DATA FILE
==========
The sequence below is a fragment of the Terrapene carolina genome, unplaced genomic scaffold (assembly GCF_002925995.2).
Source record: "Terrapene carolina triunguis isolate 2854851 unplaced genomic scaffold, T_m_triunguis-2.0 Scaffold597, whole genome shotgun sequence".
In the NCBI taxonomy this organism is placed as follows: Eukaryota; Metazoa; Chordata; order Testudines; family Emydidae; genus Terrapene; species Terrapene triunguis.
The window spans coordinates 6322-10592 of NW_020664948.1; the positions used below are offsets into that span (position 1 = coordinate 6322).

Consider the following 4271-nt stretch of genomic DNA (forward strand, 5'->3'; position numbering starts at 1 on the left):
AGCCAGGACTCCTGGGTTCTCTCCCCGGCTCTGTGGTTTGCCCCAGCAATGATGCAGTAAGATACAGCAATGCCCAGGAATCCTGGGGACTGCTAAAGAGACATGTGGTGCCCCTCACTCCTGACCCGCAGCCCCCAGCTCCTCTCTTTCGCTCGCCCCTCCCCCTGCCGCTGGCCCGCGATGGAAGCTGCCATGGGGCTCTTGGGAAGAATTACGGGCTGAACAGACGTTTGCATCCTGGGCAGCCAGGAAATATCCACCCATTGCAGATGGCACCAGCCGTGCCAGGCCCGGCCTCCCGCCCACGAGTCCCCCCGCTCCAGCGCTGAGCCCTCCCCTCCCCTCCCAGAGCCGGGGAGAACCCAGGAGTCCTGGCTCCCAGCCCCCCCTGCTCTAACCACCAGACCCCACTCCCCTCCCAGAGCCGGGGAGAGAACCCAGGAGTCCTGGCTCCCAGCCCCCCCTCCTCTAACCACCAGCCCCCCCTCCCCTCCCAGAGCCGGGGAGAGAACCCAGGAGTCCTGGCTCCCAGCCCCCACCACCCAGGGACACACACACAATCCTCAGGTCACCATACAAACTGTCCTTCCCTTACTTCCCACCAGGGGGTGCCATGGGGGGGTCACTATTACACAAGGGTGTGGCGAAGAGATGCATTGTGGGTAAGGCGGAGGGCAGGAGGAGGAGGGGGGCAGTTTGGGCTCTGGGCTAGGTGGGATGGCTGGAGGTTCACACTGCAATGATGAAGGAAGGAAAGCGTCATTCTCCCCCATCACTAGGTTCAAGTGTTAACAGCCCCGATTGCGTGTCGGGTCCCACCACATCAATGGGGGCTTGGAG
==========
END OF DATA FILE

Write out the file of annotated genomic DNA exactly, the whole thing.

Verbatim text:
The sequence below is a fragment of the Terrapene carolina genome, unplaced genomic scaffold (assembly GCF_002925995.2).
Source record: "Terrapene carolina triunguis isolate 2854851 unplaced genomic scaffold, T_m_triunguis-2.0 Scaffold597, whole genome shotgun sequence".
In the NCBI taxonomy this organism is placed as follows: Eukaryota; Metazoa; Chordata; order Testudines; family Emydidae; genus Terrapene; species Terrapene triunguis.
The window spans coordinates 6322-10592 of NW_020664948.1; the positions used below are offsets into that span (position 1 = coordinate 6322).

Consider the following 4271-nt stretch of genomic DNA (forward strand, 5'->3'; position numbering starts at 1 on the left):
AGCCAGGACTCCTGGGTTCTCTCCCCGGCTCTGTGGTTTGCCCCAGCAATGATGCAGTAAGATACAGCAATGCCCAGGAATCCTGGGGACTGCTAAAGAGACATGTGGTGCCCCTCACTCCTGACCCGCAGCCCCCAGCTCCTCTCTTTCGCTCGCCCCTCCCCCTGCCGCTGGCCCGCGATGGAAGCTGCCATGGGGCTCTTGGGAAGAATTACGGGCTGAACAGACGTTTGCATCCTGGGCAGCCAGGAAATATCCACCCATTGCAGATGGCACCAGCCGTGCCAGGCCCGGCCTCCCGCCCACGAGTCCCCCCGCTCCAGCGCTGAGCCCTCCCCTCCCCTCCCAGAGCCGGGGAGAACCCAGGAGTCCTGGCTCCCAGCCCCCCCTGCTCTAACCACCAGACCCCACTCCCCTCCCAGAGCCGGGGAGAGAACCCAGGAGTCCTGGCTCCCAGCCCCCCCTCCTCTAACCACCAGCCCCCCCTCCCCTCCCAGAGCCGGGGAGAGAACCCAGGAGTCCTGGCTCCCAGCCCCCACCACCCAGGGACACACACACAATCCTCAGGTCACCATACAAACTGTCCTTCCCTTACTTCCCACCAGGGGGTGCCATGGGGGGGTCACTATTACACAAGGGTGTGGCGAAGAGATGCATTGTGGGTAAGGCGGAGGGCAGGAGGAGGAGGGGGGCAGTTTGGGCTCTGGGCTAGGTGGGATGGCTGGAGGTTCACACTGCAATGATGAAGGAAGGAAAGCGTCATTCTCCCCCATCACTAGGTTCAAGTGTTAACAGCCCCGATTGCGTGTCGGGTCCCACCACATCAATGGGGGCTTGGAG